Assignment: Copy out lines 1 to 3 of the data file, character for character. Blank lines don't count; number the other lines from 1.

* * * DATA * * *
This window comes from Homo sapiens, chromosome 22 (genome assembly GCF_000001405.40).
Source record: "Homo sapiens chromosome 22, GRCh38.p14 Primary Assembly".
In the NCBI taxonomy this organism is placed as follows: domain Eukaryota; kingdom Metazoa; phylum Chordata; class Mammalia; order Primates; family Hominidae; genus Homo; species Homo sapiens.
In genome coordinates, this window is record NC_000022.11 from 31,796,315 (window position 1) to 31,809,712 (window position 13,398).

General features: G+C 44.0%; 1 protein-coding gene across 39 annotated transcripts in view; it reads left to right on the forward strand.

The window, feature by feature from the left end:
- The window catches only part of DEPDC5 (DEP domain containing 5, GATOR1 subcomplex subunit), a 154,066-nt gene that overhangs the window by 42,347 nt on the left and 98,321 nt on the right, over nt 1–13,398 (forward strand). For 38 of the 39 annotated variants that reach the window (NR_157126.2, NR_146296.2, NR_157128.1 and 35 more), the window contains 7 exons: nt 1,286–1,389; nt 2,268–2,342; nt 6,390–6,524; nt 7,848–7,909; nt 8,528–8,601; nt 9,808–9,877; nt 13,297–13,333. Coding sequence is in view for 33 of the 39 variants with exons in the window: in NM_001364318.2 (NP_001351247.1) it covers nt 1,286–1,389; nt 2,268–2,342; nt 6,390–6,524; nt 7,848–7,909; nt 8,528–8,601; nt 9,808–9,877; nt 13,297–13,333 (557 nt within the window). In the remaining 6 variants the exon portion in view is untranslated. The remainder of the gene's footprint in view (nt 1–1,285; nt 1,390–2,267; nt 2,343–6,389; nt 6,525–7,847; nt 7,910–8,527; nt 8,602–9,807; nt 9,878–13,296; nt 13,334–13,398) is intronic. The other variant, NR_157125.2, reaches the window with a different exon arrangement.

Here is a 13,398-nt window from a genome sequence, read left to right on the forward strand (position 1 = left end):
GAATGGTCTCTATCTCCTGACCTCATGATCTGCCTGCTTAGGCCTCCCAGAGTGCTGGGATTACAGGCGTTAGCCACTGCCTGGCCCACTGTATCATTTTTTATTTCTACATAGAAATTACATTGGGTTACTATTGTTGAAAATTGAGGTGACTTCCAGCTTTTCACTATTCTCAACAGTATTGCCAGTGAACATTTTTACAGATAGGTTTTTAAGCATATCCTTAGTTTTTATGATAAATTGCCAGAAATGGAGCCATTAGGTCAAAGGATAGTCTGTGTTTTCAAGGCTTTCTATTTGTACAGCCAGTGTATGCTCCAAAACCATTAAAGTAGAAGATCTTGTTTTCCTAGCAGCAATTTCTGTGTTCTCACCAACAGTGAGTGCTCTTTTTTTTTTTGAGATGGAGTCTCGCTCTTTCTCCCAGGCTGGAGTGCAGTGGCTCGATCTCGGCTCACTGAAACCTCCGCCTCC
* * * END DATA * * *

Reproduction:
This window comes from Homo sapiens, chromosome 22 (genome assembly GCF_000001405.40).
Source record: "Homo sapiens chromosome 22, GRCh38.p14 Primary Assembly".
In the NCBI taxonomy this organism is placed as follows: domain Eukaryota; kingdom Metazoa; phylum Chordata; class Mammalia; order Primates; family Hominidae; genus Homo; species Homo sapiens.